Robert Weitbrecht's Life and Accomplishments
By: Steven Goering
Doctor Robert Haig Weitbrecht's sixty-three years of life included triumphs of immense importance. His beginnings in California and interest in radio paved the way for his inventiveness and success. Taking a look at his childhood, adolescence, and adulthood will help shed light on what has occurred over the last hundred years in deaf technology and culture. As a co-inventor of the telephone typewriter, or TTY, he changed the way the deaf and hard of hearing use the phone and live throughout their daily lives.
Weitbrecht was born in Orange, California on April 11, 1920. He was deaf at birth, yet his family did not know until a short time later. While growing up he attended a school for the deaf but that did not last long as he began home schooling with a private tutor. Some sources say he did not have a lot of close contact with the deaf community in his younger years; there is speculation that his mother was a bit overprotective but that is completely subjective. The first college he attended was Santa Ana Junior College. Robert later attended the University of California Berkley for astronomy as he was fond of the stars and graduated with high honors. To conclude his college career he earned his masters degree from the University of Chicago also in astronomy. He earned the title of doctor from Gallaudet University. This education helped him with many of his noteworthy achievements.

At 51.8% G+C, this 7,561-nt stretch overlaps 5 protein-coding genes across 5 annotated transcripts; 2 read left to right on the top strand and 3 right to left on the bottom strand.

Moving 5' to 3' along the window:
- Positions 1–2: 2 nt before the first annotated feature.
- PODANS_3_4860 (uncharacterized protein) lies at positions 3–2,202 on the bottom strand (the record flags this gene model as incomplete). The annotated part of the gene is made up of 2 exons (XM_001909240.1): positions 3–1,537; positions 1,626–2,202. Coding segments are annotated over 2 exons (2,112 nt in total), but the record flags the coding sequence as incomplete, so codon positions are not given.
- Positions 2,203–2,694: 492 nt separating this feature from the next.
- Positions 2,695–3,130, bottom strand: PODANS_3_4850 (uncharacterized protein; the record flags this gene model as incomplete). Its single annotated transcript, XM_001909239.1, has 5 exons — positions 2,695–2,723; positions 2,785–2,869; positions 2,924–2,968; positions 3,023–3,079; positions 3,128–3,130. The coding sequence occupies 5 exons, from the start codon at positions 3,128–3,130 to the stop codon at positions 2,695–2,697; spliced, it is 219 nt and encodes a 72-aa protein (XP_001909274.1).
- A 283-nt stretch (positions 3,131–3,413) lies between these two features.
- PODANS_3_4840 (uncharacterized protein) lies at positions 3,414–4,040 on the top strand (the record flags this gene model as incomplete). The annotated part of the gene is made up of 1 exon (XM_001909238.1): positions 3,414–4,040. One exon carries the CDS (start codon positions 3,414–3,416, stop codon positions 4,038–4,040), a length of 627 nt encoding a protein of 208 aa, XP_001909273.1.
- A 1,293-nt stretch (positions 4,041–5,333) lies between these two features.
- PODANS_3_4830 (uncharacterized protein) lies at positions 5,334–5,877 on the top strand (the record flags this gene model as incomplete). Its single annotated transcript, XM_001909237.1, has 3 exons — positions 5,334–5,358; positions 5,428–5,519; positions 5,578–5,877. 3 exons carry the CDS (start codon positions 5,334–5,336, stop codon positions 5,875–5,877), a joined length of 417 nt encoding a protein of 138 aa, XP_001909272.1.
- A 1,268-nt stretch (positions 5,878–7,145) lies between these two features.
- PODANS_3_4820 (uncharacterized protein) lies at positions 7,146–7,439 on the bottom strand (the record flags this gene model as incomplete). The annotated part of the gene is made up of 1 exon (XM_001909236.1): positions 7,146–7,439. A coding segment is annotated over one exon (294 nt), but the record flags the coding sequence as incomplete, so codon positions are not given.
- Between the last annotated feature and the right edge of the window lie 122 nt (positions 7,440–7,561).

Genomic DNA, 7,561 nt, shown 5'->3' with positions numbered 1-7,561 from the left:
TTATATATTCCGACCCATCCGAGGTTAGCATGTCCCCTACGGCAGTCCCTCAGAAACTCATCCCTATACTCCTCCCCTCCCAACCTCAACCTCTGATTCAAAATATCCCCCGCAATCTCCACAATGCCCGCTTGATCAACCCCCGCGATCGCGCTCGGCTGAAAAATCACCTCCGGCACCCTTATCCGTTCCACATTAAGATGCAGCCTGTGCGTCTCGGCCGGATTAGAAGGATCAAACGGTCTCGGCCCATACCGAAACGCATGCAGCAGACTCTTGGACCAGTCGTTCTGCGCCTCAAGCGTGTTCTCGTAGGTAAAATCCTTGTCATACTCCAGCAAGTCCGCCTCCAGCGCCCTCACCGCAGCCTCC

Robert was very interested in ham radio and the communication opportunities it brought him. His interest in the radio technology prompted most of his technological contributions. He is accredited with further refinement of the Geiger Counter, a device used to measure radiation. During World War II he participated in the Manhattan Project which involved building the first atomic bomb. More noteworthy and important for the deaf community, at forty-three years old the doctor developed an acoustic...